The Institute for the Future, a Palo Alto, Calif.-based non-profit research organization, is holding its Health Horizons Research Program event at the Center for Total Health today and Wednesday. Dozens of representatives from groups that sponsor the institute’s research are expected to attend the event.

Social Chocolate, a company that develops science-based digital games, is also sharing its findings as part of the event.

The Center for Total Health’s focus on immersive total health education and its expansive view of well-being is in tune with the Institute of the Future’s research on well-being.

The Institute for the Future is looking broadly at the concept of well-being, says Rod Falcon, the group’s Health Research Program Director.

“You can see health and well-being in so many areas of our lives and it’s all interconnected,” Falcon said.

The organization’s research, over the past two years, has focused on thinking about health and well-being not just as a market trend, or just from an individual experience, but as an interconnected ecosystem. People’s bodies, networks and environments are all part of this ecosystem, according to the organization.

In order for people to understand well-being, according to the organization’s research, it is important for them to find and pursue health in everything they do – from the foods they buy, to the way they parent, and to the way they live and work in their environments.

The presentation from the institute will specifically address research on the future of well-being and four possible ways people could experience well-being in 2021, according to Falcon.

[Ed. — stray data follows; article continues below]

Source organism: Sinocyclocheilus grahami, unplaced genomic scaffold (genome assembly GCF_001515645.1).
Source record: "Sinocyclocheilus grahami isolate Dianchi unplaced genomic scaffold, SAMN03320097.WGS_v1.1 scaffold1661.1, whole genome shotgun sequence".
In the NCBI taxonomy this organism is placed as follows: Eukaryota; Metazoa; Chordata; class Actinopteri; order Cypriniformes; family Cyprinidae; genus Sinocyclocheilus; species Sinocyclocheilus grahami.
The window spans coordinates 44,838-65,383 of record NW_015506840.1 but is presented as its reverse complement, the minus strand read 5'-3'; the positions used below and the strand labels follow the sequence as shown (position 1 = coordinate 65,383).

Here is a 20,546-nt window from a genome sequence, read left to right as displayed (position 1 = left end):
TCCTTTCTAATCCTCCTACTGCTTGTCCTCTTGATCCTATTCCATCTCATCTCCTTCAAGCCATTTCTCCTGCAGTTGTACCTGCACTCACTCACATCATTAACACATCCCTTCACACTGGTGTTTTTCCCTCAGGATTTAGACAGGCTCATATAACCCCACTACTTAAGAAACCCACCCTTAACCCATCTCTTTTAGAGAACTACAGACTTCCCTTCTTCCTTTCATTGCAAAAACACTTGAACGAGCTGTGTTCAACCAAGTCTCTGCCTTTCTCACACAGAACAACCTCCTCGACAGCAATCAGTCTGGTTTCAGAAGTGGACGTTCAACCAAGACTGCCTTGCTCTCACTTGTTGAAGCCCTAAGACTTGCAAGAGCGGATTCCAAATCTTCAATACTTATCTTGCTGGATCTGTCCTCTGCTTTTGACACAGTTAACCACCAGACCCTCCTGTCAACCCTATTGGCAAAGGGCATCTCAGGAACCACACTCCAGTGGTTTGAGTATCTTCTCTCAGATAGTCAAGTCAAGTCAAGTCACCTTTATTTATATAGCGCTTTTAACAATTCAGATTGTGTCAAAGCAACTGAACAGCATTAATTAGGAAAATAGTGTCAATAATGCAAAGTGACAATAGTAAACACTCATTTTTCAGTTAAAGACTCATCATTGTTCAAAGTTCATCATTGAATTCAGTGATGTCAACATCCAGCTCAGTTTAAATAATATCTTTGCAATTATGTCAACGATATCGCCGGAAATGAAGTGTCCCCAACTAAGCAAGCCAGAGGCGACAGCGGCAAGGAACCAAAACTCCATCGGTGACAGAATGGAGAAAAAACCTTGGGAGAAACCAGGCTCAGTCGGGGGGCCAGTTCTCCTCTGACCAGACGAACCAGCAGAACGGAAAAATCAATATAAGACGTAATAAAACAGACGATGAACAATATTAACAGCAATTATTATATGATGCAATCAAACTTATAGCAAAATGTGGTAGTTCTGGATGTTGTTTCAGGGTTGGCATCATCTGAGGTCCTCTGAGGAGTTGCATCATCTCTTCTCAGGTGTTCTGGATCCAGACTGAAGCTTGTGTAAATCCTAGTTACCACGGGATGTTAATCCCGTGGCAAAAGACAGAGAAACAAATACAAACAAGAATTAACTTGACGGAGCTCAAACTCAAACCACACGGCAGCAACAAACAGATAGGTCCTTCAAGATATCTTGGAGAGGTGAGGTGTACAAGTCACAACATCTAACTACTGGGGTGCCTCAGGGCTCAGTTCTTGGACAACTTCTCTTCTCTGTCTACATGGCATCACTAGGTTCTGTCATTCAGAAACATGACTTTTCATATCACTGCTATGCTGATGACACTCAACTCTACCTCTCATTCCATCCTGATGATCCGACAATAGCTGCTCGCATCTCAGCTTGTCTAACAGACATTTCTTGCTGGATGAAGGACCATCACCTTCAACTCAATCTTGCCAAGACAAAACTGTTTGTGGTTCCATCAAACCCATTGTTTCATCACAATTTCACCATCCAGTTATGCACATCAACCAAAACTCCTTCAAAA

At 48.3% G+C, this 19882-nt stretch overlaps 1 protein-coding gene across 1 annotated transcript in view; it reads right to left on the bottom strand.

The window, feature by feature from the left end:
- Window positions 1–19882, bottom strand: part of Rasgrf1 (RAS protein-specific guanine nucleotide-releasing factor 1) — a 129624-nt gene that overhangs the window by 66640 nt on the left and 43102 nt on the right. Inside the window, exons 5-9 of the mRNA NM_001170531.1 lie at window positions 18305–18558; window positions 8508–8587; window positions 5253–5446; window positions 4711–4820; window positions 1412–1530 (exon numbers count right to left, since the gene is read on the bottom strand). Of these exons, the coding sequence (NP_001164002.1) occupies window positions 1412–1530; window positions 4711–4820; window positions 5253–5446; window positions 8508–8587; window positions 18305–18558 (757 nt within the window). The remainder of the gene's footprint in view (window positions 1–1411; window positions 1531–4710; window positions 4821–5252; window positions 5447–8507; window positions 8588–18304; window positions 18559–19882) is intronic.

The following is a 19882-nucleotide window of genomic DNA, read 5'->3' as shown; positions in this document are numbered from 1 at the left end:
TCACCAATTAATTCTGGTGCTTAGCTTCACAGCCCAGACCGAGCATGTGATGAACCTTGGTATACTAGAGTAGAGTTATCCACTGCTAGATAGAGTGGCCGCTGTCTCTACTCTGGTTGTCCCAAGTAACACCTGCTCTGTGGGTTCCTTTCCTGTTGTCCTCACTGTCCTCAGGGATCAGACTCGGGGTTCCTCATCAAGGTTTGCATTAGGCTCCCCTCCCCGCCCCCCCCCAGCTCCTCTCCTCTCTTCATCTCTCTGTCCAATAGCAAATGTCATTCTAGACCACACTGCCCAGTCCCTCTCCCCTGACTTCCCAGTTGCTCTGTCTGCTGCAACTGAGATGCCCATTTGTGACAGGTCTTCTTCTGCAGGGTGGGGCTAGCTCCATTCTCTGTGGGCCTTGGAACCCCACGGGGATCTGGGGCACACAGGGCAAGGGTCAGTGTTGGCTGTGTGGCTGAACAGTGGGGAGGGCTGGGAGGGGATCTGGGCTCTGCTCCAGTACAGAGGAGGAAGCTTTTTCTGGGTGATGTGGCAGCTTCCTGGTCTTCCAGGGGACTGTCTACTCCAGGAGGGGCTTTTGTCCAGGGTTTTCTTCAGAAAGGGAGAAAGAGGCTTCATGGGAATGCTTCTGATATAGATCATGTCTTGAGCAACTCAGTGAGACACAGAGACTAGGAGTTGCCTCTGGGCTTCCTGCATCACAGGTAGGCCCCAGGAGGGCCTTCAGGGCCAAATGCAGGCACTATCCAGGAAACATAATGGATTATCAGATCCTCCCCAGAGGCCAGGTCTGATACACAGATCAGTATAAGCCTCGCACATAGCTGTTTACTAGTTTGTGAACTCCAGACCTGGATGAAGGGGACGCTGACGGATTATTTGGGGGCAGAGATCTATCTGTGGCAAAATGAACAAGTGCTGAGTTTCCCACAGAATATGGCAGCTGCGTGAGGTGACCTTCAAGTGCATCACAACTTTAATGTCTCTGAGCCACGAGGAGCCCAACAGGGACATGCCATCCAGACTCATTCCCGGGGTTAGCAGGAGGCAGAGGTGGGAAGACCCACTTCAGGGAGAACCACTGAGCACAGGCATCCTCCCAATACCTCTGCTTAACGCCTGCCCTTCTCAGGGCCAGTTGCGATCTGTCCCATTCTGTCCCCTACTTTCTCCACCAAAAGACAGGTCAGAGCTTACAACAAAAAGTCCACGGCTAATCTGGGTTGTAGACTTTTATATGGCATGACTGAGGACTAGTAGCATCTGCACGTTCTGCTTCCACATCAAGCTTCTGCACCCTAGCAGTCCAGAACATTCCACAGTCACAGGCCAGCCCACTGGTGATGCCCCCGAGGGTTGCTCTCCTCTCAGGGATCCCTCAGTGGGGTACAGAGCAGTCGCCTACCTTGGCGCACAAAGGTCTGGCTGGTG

While Wednesday’s presentations on the organization’s research will be an invitation-only event, today’s talk on a health-focused digital game will be held during a public reception.

Sean Baenen, interim chief executive officer of digital game company Social Chocolate, will be the keynote speaker at the public reception.

Baenen will discuss SuperBetter, the company’s new game that seeks to turn everyday folks into superheroes for health. Baenen, a leading mind in the new media world with engagements at Health 2.0, the Federal Communications Commission, the U.S. Department of Defense, and the World Economic Forum, will lead a demo of the game and share early results of the first closed beta tests.

The game, developed by Social Chocolate, provides game-play to harness the science of positive emotions, social connections and behavior change for better heath.

Baenen describes SuperBetter as a “recovery adventure game” and “social platform that allows people to recruit their friends, family and physicians as allies in their quest for better health.”

SuperBetter was the brainchild of Jane McGonigal, author of the book Reality is Broken and Research Director of Game Research & Development for the Institute for the Future.

The Institute for the Future’s research and the SuperBetter game both leverage the power of creative thinking and imagination, according to the institute.

Watch a demonstration of SuperBetter here.

 –Kathleen Haley